News. A third party can potentially identify as many as 30% to 40% of delisted URLs and the name of the individual who requested the removal, researchers from NYU’s Tandon School of Engineering, NYU Shanghai and the Federal University of Minas Gerais in Brazil, claim based on a data set of 283 articles.
Google does not show an article when a person who successfully requested its removal is named in the article, but it does show the article in response to search terms unrelated to that person’s name. That discrepancy allowed researchers to construct an attack designed to identify delisted URLs without comparing search results for queries submitted to both Google.com and Google.co.uk.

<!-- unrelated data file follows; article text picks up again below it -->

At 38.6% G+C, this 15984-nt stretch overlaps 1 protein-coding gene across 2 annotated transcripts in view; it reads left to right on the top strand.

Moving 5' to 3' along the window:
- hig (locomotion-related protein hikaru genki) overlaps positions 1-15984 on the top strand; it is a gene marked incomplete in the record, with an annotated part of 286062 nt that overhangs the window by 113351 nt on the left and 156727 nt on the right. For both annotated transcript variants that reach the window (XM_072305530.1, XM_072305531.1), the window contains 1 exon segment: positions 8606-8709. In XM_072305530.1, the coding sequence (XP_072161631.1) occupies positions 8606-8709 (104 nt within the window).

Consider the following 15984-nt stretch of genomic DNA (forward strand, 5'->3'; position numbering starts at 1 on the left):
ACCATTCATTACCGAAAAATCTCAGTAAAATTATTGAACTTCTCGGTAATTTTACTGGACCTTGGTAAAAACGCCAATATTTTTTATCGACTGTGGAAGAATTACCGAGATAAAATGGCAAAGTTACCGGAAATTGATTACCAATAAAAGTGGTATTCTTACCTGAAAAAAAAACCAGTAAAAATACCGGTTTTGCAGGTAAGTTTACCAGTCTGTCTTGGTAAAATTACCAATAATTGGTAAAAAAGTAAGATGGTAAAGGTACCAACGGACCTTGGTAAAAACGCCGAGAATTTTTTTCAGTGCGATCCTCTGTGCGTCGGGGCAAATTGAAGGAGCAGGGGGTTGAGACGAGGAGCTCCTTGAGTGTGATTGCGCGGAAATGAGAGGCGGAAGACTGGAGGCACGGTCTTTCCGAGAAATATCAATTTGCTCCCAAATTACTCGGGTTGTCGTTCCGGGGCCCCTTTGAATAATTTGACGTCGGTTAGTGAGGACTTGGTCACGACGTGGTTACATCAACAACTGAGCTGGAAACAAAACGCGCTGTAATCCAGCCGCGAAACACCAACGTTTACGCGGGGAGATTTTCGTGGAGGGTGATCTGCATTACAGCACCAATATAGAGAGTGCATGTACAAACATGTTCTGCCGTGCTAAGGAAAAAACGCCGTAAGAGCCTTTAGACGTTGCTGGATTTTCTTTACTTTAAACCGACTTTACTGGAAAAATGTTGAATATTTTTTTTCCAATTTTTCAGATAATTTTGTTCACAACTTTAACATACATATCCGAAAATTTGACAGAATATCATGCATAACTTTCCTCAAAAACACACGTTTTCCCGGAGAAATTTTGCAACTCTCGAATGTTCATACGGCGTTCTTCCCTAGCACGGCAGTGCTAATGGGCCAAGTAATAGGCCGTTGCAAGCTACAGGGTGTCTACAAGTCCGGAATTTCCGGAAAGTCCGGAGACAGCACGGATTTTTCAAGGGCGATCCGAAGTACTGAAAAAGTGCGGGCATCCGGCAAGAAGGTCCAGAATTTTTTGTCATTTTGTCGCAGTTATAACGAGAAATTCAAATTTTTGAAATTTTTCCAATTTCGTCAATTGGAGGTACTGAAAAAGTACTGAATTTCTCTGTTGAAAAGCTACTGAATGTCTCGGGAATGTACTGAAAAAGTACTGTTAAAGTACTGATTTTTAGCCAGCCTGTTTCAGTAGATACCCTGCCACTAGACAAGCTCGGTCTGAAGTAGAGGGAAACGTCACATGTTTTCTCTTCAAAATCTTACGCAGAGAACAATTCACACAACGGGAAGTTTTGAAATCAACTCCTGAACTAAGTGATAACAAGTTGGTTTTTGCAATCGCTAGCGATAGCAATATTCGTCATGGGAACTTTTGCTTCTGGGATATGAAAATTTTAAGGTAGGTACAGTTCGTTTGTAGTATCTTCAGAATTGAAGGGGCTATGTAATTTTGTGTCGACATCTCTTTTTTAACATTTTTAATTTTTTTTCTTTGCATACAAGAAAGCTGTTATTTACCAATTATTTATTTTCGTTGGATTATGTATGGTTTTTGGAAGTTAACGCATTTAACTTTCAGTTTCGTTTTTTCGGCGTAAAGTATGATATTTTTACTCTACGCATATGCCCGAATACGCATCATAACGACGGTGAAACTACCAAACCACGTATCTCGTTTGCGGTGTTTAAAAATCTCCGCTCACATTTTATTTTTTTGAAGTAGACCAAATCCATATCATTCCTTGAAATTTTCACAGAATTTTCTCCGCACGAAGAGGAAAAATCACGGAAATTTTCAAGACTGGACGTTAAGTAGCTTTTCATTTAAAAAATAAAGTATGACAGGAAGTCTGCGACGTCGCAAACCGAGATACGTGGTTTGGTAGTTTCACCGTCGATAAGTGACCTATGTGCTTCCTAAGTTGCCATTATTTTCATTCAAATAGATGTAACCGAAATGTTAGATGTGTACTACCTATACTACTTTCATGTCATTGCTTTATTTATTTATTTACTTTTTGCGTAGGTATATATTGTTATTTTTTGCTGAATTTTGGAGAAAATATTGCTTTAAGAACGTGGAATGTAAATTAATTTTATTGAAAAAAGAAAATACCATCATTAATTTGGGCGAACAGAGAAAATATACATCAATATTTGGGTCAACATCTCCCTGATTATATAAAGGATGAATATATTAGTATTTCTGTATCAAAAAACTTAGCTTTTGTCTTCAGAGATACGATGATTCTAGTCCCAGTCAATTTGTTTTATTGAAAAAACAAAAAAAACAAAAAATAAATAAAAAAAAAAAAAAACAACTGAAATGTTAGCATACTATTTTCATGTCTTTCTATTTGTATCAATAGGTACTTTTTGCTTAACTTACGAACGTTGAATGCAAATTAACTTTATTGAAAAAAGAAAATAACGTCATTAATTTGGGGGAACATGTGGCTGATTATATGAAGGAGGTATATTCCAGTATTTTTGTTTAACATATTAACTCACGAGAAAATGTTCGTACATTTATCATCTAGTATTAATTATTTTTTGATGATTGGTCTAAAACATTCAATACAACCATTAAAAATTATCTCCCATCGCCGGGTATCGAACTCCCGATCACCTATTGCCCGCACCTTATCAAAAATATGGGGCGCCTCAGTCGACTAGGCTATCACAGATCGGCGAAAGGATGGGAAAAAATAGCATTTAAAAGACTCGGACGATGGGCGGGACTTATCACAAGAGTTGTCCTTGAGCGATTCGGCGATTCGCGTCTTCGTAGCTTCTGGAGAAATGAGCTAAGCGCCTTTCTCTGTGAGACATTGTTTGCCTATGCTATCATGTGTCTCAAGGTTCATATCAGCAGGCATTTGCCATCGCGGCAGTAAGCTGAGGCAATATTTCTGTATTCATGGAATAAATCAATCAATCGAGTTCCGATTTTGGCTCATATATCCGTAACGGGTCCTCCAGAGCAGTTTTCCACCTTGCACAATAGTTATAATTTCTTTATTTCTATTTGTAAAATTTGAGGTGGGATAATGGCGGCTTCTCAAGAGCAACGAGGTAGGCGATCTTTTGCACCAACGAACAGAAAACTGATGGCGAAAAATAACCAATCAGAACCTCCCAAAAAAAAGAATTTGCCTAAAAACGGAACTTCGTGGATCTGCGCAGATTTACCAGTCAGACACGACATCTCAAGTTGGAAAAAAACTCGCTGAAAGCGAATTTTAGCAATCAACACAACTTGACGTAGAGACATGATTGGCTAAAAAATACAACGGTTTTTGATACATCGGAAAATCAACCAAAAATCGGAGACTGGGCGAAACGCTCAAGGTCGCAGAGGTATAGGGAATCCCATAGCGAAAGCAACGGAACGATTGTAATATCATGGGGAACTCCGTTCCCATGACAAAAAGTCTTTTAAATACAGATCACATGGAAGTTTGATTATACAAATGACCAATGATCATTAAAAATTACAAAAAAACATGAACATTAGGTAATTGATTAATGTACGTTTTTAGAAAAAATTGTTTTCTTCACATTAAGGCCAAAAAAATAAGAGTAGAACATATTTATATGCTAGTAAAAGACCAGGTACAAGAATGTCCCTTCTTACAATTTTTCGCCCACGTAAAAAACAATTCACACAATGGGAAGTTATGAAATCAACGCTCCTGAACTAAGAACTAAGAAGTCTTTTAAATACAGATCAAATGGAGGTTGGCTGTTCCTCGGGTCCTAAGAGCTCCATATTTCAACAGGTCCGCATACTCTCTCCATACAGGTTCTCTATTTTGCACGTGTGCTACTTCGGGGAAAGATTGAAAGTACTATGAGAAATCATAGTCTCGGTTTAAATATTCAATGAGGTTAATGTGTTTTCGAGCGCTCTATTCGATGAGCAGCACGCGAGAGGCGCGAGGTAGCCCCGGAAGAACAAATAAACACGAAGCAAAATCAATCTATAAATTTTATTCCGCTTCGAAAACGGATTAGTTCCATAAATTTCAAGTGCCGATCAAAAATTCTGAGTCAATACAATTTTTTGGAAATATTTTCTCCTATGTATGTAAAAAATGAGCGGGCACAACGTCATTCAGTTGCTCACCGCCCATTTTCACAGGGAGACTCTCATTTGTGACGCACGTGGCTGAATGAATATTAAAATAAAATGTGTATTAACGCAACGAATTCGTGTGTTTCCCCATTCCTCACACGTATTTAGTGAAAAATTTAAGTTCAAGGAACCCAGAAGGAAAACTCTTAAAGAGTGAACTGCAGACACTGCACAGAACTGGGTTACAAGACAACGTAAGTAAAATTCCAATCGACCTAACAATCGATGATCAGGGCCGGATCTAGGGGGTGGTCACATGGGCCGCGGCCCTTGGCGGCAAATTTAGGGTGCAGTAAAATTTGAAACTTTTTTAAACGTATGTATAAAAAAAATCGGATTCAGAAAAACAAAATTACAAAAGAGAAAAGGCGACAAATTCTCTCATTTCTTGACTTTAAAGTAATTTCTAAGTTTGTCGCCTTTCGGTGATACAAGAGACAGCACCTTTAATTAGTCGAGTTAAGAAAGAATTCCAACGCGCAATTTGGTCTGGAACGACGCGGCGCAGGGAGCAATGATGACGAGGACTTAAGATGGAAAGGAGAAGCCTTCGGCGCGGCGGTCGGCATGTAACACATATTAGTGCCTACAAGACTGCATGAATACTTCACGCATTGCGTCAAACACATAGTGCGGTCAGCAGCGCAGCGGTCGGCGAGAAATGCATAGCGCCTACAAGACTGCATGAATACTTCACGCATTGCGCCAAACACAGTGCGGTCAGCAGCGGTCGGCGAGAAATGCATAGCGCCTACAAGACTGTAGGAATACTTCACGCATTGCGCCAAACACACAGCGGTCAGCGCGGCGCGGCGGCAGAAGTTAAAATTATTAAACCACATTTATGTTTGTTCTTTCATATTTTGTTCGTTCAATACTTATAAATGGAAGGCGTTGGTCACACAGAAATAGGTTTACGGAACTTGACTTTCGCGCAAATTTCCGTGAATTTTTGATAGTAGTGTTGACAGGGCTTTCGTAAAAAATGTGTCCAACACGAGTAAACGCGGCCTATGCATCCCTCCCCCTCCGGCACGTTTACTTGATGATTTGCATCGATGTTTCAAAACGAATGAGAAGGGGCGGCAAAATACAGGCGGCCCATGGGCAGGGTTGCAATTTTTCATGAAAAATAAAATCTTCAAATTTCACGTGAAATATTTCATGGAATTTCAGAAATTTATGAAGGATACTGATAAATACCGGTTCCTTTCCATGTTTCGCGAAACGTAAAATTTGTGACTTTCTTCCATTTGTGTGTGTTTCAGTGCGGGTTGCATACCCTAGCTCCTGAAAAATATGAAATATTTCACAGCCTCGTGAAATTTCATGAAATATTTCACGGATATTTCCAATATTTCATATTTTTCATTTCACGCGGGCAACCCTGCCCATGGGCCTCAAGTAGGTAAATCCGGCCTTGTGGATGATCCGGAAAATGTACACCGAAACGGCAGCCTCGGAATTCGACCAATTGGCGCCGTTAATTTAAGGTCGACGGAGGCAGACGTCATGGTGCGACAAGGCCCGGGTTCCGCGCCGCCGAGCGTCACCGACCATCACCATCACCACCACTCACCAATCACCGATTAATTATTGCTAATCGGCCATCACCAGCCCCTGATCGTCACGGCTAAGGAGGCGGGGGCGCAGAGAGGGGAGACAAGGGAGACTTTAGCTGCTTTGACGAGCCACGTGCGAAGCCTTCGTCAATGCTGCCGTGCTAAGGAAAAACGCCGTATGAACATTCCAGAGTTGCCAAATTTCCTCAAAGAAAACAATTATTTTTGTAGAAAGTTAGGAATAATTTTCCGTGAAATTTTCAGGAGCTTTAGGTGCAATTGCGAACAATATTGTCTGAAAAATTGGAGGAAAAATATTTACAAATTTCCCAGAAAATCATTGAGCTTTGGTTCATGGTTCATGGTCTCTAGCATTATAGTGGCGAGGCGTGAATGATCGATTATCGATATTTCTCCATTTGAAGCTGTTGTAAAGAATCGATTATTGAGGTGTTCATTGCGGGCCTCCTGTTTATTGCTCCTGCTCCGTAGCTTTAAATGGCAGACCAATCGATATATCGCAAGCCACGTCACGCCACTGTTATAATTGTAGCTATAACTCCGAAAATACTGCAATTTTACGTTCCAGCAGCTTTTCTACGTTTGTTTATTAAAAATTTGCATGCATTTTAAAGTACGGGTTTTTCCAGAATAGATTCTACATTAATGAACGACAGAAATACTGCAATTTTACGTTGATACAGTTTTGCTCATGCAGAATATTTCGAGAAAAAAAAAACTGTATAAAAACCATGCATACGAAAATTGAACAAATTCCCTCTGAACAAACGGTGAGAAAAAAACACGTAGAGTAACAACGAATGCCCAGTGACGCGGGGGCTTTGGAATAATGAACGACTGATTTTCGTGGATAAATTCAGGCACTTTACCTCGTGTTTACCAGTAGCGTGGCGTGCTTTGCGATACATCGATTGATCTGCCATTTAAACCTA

The major flaw in the “right to be forgotten” is that it does not apply to Google.com in the US, where free speech presently enjoys strong legal protection, or in other countries outside of European jurisdiction. France’s data protection authority wants Google to close that loophole.